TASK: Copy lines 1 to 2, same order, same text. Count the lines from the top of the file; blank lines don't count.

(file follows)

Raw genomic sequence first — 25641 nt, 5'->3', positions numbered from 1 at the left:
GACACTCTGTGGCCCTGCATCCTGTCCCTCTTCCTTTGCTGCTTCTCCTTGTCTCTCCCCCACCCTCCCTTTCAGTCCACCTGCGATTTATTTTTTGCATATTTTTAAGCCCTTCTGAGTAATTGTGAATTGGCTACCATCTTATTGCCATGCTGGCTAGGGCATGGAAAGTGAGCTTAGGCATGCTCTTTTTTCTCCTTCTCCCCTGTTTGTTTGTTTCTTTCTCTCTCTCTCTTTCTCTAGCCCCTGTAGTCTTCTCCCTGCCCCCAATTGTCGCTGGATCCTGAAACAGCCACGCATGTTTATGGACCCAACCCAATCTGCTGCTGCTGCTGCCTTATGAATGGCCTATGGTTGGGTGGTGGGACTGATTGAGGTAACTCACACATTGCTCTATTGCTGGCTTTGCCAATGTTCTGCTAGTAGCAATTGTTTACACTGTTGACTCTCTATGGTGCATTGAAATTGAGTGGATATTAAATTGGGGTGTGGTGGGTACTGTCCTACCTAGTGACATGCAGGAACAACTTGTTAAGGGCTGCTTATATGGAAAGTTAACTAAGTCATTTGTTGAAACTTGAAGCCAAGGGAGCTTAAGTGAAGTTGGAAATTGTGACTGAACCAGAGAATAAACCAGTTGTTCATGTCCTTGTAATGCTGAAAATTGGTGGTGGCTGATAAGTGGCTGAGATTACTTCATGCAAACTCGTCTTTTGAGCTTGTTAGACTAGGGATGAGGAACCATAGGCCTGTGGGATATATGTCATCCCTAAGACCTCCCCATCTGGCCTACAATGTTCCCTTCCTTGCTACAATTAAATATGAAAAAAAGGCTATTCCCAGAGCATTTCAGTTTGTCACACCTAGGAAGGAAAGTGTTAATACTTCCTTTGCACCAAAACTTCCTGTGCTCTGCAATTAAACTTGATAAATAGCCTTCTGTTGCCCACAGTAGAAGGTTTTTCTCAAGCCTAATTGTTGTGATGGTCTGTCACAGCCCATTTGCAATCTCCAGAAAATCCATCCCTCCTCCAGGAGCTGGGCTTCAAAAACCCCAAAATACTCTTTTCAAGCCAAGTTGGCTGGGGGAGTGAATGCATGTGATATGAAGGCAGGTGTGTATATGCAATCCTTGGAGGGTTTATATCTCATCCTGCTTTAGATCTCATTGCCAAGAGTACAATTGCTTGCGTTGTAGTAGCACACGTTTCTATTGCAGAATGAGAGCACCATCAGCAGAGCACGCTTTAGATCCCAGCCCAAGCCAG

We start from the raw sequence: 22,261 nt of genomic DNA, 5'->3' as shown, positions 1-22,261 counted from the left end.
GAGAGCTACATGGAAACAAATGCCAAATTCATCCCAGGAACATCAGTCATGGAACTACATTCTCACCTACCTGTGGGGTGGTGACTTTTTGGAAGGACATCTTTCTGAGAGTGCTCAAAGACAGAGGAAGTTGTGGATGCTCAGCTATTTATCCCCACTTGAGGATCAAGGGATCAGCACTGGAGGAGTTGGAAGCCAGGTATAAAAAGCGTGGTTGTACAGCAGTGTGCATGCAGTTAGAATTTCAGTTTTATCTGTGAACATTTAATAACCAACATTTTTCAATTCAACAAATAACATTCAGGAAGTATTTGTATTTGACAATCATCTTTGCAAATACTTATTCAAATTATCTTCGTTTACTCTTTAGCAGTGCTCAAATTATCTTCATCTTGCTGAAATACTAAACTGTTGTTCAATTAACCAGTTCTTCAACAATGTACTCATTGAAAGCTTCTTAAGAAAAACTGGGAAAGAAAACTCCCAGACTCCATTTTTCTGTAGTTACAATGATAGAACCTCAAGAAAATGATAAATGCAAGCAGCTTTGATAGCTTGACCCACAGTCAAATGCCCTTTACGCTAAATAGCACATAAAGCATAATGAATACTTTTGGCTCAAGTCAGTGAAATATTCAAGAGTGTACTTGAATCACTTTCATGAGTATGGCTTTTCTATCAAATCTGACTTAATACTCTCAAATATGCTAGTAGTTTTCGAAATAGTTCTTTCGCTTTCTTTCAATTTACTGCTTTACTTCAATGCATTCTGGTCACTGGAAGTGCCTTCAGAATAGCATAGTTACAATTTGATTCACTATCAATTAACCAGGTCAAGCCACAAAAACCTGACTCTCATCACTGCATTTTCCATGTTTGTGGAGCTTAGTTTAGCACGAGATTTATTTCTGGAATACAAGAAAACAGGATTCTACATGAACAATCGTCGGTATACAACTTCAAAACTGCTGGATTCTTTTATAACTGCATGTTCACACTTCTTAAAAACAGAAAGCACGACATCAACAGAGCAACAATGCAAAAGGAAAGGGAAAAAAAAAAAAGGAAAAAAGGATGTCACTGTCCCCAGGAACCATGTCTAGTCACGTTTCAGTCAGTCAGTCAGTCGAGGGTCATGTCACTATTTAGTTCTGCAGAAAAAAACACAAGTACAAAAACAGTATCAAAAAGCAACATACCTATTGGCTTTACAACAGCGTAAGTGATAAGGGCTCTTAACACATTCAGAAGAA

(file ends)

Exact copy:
Raw genomic sequence first — 25641 nt, 5'->3', positions numbered from 1 at the left:
GACACTCTGTGGCCCTGCATCCTGTCCCTCTTCCTTTGCTGCTTCTCCTTGTCTCTCCCCCACCCTCCCTTTCAGTCCACCTGCGATTTATTTTTTGCATATTTTTAAGCCCTTCTGAGTAATTGTGAATTGGCTACCATCTTATTGCCATGCTGGCTAGGGCATGGAAAGTGAGCTTAGGCATGCTCTTTTTTCTCCTTCTCCCCTGTTTGTTTGTTTCTTTCTCTCTCTCTCTTTCTCTAGCCCCTGTAGTCTTCTCCCTGCCCCCAATTGTCGCTGGATCCTGAAACAGCCACGCATGTTTATGGACCCAACCCAATCTGCTGCTGCTGCTGCCTTATGAATGGCCTATGGTTGGGTGGTGGGACTGATTGAGGTAACTCACACATTGCTCTATTGCTGGCTTTGCCAATGTTCTGCTAGTAGCAATTGTTTACACTGTTGACTCTCTATGGTGCATTGAAATTGAGTGGATATTAAATTGGGGTGTGGTGGGTACTGTCCTACCTAGTGACATGCAGGAACAACTTGTTAAGGGCTGCTTATATGGAAAGTTAACTAAGTCATTTGTTGAAACTTGAAGCCAAGGGAGCTTAAGTGAAGTTGGAAATTGTGACTGAACCAGAGAATAAACCAGTTGTTCATGTCCTTGTAATGCTGAAAATTGGTGGTGGCTGATAAGTGGCTGAGATTACTTCATGCAAACTCGTCTTTTGAGCTTGTTAGACTAGGGATGAGGAACCATAGGCCTGTGGGATATATGTCATCCCTAAGACCTCCCCATCTGGCCTACAATGTTCCCTTCCTTGCTACAATTAAATATGAAAAAAAGGCTATTCCCAGAGCATTTCAGTTTGTCACACCTAGGAAGGAAAGTGTTAATACTTCCTTTGCACCAAAACTTCCTGTGCTCTGCAATTAAACTTGATAAATAGCCTTCTGTTGCCCACAGTAGAAGGTTTTTCTCAAGCCTAATTGTTGTGATGGTCTGTCACAGCCCATTTGCAATCTCCAGAAAATCCATCCCTCCTCCAGGAGCTGGGCTTCAAAAACCCCAAAATACTCTTTTCAAGCCAAGTTGGCTGGGGGAGTGAATGCATGTGATATGAAGGCAGGTGTGTATATGCAATCCTTGGAGGGTTTATATCTCATCCTGCTTTAGATCTCATTGCCAAGAGTACAATTGCTTGCGTTGTAGTAGCACACGTTTCTATTGCAGAATGAGAGCACCATCAGCAGAGCACGCTTTAGATCCCAGCCCAAGCCAG